Notwithstanding any provision of the Virginia Wireless Service Authorities Act (§ 15.2-5431.1 et seq.) or any other provision of law, a locality or any affiliate may own and operate a broadband or Internet communications system, including ownership or lease of fiber optic or other communications lines and facilities, to provide broadband expansion services only if the following conditions are met:

1. The locality or its affiliate has obtained a comprehensive broadband assessment by report or study, by the Center for Innovative Technology, or an independent consulting firm knowledgeable and experienced in analyzing broadband deployment, which report or study is made available to the public and specifically identifies any unserved areas.  The locality or its affiliate shall be responsible for all fees charged by the Center for Innovative Technology or an independent consulting firm for the preparation of such comprehensive broadband assessment report or study.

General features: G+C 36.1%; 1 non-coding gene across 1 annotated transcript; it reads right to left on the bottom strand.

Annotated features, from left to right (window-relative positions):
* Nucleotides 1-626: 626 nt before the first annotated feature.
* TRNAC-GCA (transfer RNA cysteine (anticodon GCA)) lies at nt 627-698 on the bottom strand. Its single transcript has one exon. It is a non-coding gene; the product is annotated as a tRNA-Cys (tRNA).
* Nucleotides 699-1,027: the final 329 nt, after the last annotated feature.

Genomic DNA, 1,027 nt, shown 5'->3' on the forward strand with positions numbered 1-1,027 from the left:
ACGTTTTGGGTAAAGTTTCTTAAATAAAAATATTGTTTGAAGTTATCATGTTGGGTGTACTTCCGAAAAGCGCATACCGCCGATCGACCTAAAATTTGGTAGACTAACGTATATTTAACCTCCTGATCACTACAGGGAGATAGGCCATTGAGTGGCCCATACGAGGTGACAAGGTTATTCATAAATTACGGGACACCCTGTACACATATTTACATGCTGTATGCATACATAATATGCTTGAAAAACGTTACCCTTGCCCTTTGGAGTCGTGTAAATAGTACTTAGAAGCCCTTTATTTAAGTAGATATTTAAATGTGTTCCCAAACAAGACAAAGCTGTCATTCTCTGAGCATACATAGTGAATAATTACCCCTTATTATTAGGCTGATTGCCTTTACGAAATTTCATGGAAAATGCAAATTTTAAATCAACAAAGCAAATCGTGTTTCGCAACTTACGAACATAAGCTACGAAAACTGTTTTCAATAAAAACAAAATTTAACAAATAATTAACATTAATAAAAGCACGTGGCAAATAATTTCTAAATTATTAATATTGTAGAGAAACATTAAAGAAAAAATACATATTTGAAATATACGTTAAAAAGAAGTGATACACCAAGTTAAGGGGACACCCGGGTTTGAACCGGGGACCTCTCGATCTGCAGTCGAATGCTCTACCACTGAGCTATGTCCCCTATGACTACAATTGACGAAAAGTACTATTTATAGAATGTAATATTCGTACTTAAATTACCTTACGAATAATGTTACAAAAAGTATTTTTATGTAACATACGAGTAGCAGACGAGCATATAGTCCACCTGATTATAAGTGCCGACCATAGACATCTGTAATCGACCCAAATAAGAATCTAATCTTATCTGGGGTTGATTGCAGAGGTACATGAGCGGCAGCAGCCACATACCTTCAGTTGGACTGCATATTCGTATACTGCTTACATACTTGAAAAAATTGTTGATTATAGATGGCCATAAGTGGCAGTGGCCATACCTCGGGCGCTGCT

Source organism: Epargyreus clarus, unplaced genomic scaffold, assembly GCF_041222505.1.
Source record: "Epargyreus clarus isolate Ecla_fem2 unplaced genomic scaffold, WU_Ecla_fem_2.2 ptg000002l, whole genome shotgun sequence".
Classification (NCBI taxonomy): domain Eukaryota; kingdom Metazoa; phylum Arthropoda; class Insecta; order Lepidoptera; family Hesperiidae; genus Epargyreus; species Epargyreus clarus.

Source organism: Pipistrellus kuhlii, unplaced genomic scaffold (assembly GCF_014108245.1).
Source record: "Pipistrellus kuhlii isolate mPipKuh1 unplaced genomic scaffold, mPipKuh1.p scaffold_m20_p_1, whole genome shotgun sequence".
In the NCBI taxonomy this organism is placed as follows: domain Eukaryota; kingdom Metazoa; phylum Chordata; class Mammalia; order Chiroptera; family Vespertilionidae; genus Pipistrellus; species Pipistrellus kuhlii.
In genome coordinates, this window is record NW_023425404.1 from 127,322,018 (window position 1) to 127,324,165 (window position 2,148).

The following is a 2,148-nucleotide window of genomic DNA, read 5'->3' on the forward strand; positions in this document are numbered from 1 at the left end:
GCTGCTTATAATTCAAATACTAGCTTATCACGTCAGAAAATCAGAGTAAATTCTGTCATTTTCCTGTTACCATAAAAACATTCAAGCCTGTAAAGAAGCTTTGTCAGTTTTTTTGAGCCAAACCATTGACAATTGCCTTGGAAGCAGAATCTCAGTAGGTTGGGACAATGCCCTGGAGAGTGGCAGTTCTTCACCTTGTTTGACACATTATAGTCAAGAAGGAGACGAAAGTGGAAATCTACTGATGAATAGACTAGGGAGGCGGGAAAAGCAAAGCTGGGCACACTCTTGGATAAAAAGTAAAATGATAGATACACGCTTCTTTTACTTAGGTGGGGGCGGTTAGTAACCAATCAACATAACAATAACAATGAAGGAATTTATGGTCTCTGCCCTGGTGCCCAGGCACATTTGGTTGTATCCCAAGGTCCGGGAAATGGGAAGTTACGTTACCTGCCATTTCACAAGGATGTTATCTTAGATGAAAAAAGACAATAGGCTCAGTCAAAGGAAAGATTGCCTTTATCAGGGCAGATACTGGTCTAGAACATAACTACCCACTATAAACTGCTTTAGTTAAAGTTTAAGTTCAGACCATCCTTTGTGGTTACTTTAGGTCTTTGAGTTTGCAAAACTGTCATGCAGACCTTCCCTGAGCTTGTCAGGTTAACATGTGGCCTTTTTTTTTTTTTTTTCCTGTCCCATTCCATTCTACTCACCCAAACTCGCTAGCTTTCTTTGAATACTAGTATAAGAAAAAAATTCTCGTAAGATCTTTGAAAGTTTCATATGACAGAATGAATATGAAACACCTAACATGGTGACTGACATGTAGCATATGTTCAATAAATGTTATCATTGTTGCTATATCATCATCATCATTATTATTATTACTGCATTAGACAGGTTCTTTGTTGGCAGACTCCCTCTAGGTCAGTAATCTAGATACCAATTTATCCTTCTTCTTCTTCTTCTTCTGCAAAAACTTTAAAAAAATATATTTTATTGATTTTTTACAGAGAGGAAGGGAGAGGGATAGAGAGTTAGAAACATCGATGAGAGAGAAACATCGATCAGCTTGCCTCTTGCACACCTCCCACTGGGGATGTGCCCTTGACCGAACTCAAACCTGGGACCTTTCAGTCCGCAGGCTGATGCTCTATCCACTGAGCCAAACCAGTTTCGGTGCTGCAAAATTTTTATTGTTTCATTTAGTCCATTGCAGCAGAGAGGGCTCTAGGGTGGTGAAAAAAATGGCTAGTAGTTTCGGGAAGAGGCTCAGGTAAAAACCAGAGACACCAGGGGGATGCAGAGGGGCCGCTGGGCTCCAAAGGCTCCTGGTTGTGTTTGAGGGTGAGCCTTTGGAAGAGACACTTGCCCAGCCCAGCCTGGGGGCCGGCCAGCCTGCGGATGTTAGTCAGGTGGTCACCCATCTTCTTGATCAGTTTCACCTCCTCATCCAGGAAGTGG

2. Based upon the comprehensive broadband assessment, the locality or its affiliate formally adopts and publishes specific broadband goals regarding capacity, geography and documented demand for Internet services in the specific unserved areas which the locality or its affiliate desires to address.